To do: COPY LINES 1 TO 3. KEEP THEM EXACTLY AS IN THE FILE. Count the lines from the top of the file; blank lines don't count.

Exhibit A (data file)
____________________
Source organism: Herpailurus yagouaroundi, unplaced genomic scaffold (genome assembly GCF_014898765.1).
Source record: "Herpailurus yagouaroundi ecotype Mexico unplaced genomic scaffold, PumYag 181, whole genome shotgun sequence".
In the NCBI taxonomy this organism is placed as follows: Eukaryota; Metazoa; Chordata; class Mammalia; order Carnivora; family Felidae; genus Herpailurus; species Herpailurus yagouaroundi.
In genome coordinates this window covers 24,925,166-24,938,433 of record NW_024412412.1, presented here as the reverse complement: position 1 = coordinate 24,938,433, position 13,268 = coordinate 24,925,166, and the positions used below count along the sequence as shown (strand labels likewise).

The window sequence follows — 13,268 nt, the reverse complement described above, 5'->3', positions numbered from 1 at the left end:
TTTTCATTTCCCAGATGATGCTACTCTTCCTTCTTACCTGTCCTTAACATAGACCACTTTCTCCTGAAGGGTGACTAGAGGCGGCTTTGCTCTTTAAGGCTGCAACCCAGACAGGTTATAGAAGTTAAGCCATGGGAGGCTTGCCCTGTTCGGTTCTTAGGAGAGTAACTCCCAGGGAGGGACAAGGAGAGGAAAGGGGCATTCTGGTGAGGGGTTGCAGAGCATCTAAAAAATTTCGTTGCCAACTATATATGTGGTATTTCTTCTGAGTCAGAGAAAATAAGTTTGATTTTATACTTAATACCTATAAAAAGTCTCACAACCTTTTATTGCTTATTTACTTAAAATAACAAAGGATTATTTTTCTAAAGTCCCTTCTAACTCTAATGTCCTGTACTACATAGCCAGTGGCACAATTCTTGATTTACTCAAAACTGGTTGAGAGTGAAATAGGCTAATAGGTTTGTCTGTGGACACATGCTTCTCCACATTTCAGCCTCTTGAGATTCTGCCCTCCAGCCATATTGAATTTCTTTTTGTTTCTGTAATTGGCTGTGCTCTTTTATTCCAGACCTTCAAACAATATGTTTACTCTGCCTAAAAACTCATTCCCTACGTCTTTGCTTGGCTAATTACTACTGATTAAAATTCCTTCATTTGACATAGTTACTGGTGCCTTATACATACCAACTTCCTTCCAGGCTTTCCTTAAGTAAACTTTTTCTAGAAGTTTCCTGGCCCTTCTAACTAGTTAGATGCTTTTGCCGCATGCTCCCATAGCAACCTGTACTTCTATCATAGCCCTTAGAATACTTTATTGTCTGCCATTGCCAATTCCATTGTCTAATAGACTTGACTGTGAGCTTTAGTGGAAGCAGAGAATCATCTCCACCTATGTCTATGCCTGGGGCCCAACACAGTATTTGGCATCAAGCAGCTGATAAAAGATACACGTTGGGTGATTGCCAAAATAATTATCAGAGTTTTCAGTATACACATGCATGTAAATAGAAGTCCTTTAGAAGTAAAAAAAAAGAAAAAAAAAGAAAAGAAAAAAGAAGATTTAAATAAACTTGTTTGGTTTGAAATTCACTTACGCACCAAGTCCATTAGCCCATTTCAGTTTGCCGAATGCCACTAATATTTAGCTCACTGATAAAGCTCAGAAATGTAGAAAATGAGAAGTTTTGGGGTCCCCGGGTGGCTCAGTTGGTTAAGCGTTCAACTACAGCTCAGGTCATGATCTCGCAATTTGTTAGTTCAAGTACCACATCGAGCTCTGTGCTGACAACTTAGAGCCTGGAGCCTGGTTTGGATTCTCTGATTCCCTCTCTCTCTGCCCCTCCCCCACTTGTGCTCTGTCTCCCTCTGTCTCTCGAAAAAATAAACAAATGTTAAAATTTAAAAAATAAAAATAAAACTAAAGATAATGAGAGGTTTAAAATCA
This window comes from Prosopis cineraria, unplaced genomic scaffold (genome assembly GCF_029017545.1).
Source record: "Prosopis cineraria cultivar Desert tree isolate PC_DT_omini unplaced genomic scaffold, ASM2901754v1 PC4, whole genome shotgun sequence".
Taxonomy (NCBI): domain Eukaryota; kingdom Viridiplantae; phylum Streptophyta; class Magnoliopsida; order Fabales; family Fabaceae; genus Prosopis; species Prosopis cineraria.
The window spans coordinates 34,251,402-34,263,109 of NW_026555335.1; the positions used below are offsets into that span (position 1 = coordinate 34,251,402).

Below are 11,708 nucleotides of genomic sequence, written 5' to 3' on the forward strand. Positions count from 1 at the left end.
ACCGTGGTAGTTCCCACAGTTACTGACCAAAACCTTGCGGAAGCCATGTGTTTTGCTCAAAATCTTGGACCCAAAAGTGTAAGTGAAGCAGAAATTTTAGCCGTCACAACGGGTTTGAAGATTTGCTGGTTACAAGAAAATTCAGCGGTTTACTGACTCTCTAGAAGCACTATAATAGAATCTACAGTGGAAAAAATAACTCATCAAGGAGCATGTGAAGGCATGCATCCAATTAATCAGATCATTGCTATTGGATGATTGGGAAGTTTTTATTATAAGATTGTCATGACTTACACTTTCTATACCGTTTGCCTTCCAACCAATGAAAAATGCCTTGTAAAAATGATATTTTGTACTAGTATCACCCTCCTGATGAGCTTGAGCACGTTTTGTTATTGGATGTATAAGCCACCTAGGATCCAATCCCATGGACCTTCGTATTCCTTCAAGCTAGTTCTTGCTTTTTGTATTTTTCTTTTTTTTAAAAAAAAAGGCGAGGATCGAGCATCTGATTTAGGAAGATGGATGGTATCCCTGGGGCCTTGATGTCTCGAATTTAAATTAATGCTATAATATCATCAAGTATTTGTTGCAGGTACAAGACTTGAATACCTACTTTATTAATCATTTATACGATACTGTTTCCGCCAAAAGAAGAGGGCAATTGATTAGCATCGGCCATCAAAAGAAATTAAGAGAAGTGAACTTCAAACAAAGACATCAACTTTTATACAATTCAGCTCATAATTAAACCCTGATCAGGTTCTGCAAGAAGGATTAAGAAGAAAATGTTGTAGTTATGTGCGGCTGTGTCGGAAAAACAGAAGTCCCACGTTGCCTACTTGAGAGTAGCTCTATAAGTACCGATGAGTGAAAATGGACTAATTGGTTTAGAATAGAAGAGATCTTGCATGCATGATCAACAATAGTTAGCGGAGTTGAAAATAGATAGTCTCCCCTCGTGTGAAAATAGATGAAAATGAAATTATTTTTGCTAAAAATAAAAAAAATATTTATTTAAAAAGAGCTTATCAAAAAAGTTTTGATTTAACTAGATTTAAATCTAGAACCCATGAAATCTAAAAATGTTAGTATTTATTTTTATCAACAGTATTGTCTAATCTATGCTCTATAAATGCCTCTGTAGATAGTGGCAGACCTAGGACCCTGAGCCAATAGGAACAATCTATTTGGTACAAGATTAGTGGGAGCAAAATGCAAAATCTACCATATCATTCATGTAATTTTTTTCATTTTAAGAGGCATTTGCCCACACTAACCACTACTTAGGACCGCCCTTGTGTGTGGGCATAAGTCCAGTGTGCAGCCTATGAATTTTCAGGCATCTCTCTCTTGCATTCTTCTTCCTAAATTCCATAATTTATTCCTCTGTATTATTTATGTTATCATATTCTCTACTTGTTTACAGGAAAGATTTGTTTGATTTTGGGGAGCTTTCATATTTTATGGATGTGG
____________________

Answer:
Source organism: Herpailurus yagouaroundi, unplaced genomic scaffold (genome assembly GCF_014898765.1).
Source record: "Herpailurus yagouaroundi ecotype Mexico unplaced genomic scaffold, PumYag 181, whole genome shotgun sequence".
In the NCBI taxonomy this organism is placed as follows: Eukaryota; Metazoa; Chordata; class Mammalia; order Carnivora; family Felidae; genus Herpailurus; species Herpailurus yagouaroundi.